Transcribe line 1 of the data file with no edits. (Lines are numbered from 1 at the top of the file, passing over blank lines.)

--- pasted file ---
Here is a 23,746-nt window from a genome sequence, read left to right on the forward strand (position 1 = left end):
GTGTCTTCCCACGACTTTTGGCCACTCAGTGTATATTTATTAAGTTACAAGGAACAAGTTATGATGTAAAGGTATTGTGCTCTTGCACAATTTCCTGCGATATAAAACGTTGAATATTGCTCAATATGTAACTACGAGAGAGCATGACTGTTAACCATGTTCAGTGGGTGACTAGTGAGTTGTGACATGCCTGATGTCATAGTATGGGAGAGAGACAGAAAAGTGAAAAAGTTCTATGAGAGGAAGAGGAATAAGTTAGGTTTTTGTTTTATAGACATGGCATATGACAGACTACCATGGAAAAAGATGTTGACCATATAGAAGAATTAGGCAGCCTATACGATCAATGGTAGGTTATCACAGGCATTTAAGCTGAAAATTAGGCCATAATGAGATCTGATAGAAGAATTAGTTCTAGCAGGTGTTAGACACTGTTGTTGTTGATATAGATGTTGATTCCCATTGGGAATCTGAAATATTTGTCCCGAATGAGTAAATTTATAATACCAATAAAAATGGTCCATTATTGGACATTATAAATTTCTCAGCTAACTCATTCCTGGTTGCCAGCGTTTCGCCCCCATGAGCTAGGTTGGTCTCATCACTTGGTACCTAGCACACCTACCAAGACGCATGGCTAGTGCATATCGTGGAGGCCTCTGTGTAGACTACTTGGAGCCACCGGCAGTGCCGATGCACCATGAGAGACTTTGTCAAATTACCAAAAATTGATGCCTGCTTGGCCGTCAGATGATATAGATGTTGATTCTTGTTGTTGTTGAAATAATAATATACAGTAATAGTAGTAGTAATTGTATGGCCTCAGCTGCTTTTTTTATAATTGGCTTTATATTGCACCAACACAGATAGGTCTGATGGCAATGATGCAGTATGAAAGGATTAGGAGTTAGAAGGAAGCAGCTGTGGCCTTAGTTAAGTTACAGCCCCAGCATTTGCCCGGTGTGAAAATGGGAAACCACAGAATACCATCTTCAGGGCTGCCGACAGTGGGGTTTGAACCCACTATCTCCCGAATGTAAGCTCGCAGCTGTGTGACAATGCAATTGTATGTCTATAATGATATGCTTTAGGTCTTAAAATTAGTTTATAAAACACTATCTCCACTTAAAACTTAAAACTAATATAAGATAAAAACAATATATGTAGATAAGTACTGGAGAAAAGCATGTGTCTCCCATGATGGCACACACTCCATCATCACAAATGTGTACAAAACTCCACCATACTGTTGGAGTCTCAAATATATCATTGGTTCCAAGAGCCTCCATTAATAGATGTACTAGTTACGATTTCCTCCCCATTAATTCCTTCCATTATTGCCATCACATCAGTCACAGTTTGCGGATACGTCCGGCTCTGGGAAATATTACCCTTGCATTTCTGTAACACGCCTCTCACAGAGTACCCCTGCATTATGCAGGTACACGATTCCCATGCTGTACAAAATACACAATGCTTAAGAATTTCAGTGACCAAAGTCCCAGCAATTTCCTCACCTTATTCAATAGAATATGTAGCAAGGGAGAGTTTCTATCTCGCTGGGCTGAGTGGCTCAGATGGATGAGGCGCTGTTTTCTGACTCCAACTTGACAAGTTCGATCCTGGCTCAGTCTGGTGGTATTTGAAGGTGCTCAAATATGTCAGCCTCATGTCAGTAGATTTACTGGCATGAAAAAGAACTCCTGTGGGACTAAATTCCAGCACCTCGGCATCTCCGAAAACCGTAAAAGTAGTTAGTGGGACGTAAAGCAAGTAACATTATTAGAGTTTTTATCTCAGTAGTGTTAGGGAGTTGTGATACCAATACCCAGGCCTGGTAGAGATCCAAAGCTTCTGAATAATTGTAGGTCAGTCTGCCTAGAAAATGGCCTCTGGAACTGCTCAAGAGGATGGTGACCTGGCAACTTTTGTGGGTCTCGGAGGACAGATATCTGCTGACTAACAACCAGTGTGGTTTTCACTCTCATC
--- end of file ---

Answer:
Here is a 23,746-nt window from a genome sequence, read left to right on the forward strand (position 1 = left end):